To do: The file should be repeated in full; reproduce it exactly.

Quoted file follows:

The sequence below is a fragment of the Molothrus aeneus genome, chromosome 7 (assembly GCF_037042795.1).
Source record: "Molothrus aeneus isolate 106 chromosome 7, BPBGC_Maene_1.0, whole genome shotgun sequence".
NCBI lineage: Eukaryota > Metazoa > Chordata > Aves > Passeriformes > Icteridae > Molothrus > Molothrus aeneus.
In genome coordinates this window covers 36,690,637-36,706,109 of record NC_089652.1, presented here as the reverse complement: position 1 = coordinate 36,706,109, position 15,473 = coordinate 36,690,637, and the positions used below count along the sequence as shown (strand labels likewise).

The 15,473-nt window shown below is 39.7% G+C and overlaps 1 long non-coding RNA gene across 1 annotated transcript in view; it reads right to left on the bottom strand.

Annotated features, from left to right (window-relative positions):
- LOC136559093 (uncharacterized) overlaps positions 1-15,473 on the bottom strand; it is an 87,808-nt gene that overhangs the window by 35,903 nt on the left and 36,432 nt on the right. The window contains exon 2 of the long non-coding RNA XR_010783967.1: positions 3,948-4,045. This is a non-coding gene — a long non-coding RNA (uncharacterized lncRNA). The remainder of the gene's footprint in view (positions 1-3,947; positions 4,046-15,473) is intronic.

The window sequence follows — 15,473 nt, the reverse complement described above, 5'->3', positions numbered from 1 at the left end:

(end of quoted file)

The sequence below is a fragment of the Molothrus aeneus genome, chromosome 7 (assembly GCF_037042795.1).
Source record: "Molothrus aeneus isolate 106 chromosome 7, BPBGC_Maene_1.0, whole genome shotgun sequence".
NCBI lineage: Eukaryota > Metazoa > Chordata > Aves > Passeriformes > Icteridae > Molothrus > Molothrus aeneus.
In genome coordinates this window covers 36,690,637-36,706,109 of record NC_089652.1, presented here as the reverse complement: position 1 = coordinate 36,706,109, position 15,473 = coordinate 36,690,637, and the positions used below count along the sequence as shown (strand labels likewise).

The 15,473-nt window shown below is 39.7% G+C and overlaps 1 long non-coding RNA gene across 1 annotated transcript in view; it reads right to left on the bottom strand.

Annotated features, from left to right (window-relative positions):
- LOC136559093 (uncharacterized) overlaps positions 1-15,473 on the bottom strand; it is an 87,808-nt gene that overhangs the window by 35,903 nt on the left and 36,432 nt on the right. The window contains exon 2 of the long non-coding RNA XR_010783967.1: positions 3,948-4,045. This is a non-coding gene — a long non-coding RNA (uncharacterized lncRNA). The remainder of the gene's footprint in view (positions 1-3,947; positions 4,046-15,473) is intronic.

The window sequence follows — 15,473 nt, the reverse complement described above, 5'->3', positions numbered from 1 at the left end: